Afrikaner nationalism

Afrikaner nationalism (Afrikaner Volkseenheid) is a political ideology that was born in the late 19th century around the idea, that Afrikaners in South Africa were a "chosen people" and was also strongly influenced by anti-British sentiments that grew strong among the afrikaners especially because of the Boer wars. Afrikaner nationalism emphasized the unity of all Afrikaans speaking white people, the Volk, against such "foreign" elements as blacks, jews and English-speaking South Africans. According to historian T. Dunbar Moodie, Afrikaner nationalism could be described as a kind of civil religion that combined the history of the Afrikaners, their language and the Afrikaner Calvinism as key symbols. A major proponent of the ideology was the secret Broederbond organization and the National Party that ruled the country 1948–1994. Other organizations alligned with the Afrikaner nationalistic ideology were the Federation of Afrikaans Cultural Organizations (Federasie van Afrikaanse Kultuurvereniginge , FAK), the Institute for Christian National Education and White Workers Protection Association.

Formulating the ideology

One of the first champions of the Afrikaner nationalism was ordained minister Stephen Du Toit of the Dutch Reformed Church, who was also one of the founding members of the Broederbond as well as the publisher of Die Afrikaanse Patriot newspaper. In his writings, Du Toit put forward the notion that Afrikaners were a distinct nationality with a fatherland (South Africa) and their own language (Afrikaans) and that the volks destiny was to rule South Africa.

Dutch Reformed Church

Religion, especially Afrikaner Calvinism, played an instrumental role in the development of Afrikaner nationalism and consequently the apartheid ideology. The Dutch Reformed Churches of South Africa were involved throughout the 18th century in a constant battle against modernism and modernity. They aligned with the conservative views of Abraham Kuyper, who emphasized God's authority over separate spheres of creation. These spheres, for example historical nations, had to be preserved and protected from liberalism and revolutionary ideologies. Kuyper also rejected the Enlightenment with its emphasis on human rationality and individuality and though that it had led to the ideals of equality, fraternity and freedom of the French Revolution. In his view, all these ideas challenged the God's authority. Afrikaner theologians worked from this foundation and defined a number of political, economic and cultural spheres that had their separate, independent destinies. The Afrikaner history was also reinterpreted through a Christian-nationalistic ideology. Already Paul Kruger, president of Transvaal and a founding member of the Nederduitsch Hervormde Kerk, referred to it as "sacred history" with volk as the chosen people, where the Great Trek was seen as the Exodus from the British rule in Cape to the Promised land of the Boer Republics.

Secular Afrikaner nationalism

During the 1930s and 1940s many intellectuals partook in the theoretical formulation of the Afrikaner nationalism. Nicolaas Johannes Diederichs, who later became South Africa's president, formulated the Afrikaner nationalistic ideology in his book "Nationalism as a Worldview and Its Relationship to Internationalism" through Kuyperian theology. According to Diederichs, God created nations and these nations had God-ordained right to exist as separate entities. Therefore Afrikaners could refuse a "British-designed" South Africa in which they would co-exist with other ethnic groups as a minority. Geoffrey Cronje developed these ideas further and argued, that as long as Afrikaner existed as a minority in a racially and culturally diffent environment, they could not allow the black majority to develop economically or politically, since this would lead to black domination. He acknowledged this as unjust and unchristian and as a solution offered total segregation, that is Apartheid, between the blacks and the whites.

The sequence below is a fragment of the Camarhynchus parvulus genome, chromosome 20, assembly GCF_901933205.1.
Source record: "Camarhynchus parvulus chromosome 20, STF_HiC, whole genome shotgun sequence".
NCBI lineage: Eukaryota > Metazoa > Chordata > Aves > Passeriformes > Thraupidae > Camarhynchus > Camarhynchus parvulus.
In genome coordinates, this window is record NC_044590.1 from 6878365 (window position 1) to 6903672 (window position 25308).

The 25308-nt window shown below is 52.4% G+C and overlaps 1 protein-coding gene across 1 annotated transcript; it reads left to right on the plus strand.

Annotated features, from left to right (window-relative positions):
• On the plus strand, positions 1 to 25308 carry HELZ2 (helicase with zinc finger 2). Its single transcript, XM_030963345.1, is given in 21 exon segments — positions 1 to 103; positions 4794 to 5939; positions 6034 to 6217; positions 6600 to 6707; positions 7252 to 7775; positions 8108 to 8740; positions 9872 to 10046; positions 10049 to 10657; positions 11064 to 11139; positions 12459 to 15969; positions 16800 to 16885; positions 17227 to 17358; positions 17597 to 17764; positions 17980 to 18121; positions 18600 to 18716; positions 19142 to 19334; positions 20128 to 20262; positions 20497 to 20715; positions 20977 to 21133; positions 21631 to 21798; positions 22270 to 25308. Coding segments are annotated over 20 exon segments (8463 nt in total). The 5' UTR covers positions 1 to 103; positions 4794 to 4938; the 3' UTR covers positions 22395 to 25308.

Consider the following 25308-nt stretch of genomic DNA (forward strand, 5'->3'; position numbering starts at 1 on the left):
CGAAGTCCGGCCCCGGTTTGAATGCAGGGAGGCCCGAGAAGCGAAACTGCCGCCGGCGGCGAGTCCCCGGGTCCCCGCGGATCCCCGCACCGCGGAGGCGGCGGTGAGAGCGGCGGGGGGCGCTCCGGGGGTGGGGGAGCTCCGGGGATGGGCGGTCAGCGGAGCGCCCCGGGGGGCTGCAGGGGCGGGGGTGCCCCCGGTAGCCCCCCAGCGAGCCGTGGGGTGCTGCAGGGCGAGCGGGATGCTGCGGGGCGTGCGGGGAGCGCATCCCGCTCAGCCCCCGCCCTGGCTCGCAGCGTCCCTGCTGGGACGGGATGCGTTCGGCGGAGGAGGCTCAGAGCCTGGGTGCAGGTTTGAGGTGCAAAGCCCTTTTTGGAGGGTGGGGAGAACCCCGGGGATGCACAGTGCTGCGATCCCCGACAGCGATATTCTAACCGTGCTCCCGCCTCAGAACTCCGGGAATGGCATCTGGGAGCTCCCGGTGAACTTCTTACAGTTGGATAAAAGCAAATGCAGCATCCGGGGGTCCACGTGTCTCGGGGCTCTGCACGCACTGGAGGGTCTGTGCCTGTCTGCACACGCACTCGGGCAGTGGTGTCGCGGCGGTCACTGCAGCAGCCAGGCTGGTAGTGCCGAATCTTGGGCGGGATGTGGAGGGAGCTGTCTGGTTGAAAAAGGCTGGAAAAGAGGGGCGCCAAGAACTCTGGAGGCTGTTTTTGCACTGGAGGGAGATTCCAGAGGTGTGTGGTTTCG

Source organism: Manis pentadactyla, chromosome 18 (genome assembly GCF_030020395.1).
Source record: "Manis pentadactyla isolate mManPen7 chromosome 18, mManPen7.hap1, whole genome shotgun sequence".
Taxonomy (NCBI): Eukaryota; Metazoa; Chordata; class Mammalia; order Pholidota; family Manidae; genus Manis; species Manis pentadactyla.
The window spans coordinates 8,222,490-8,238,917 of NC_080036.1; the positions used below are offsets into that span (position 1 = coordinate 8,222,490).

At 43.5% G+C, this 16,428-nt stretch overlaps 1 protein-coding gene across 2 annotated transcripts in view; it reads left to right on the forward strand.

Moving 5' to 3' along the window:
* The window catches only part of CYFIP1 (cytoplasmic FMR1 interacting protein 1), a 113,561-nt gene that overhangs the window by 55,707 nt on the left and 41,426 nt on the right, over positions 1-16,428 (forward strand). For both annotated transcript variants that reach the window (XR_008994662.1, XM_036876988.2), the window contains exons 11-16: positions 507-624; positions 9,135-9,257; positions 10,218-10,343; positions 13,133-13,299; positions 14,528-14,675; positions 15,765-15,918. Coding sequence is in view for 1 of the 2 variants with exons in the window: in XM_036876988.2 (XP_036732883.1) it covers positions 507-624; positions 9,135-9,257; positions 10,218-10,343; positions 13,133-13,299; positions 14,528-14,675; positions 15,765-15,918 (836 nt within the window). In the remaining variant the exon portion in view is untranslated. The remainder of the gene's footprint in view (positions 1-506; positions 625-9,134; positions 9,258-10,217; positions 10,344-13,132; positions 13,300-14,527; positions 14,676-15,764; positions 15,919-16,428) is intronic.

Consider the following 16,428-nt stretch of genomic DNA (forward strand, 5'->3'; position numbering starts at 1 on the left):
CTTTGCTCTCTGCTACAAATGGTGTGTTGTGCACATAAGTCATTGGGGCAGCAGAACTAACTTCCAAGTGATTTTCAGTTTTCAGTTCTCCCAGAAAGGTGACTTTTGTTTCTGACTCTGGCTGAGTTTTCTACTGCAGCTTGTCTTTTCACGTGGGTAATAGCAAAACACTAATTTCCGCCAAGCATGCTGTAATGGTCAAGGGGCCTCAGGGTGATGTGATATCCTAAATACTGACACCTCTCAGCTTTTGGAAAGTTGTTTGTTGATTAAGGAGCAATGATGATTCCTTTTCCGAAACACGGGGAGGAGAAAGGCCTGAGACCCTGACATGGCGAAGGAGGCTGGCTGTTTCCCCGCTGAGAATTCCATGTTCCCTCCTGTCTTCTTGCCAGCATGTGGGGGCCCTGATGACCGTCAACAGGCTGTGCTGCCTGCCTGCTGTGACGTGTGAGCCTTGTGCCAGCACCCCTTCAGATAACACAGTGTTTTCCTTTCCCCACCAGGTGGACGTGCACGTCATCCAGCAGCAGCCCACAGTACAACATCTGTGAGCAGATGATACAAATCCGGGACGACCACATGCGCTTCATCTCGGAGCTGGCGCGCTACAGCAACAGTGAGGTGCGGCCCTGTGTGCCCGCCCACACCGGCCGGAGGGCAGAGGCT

The Afrikaner nationalist intelligentsia along with the National Party and the Broederbond ended up formulating a radical nationalistic policy which rejected British hegemony in economics and politics as well as ethic mengelmoes ("mess") induced by the transportation of black migrant workers around the contry. Their solution was a drastic reordering of the South African demographic map with a dominant Afrikaner republic not influenced by British imperialism. However, because of the opposition of the urban middle class they did not propose a return to conservative, pre-modern Boer pastoralism.

Afrikaner nationalism and race

Initially during the 19th century, the position of the Dutch Reformed Church on the nationalistic issue was more pragmatic than ideological and, for example, in South Africa, racial segregation was accepted as a harmonious way of administering heterogeneous community. The economic depression in 1905-09 changed this attitude when a new group of "poor whites", mostly Afrikaners, emerged. By 1939 the racial segregation had been made into a church dogma: "The policy of segregation as advocated by the Afrikaner and his Church is the holy calling of the Church to see to the thousands of poor-whites in the cities who fight a losing battle in the present economic world...The application of segregation will furthermore lead to the creation of separate healthy cities for the non-whites where they will be in a position to develop along their own lines, establish their own institutions and later on govern themselves under the guardianship of the whites" The Afrikaner state as a Christian civilization thus had a divine right to stay separate and rule the surrounding "heathen" nations.

Afrikaner nationalism and Nazism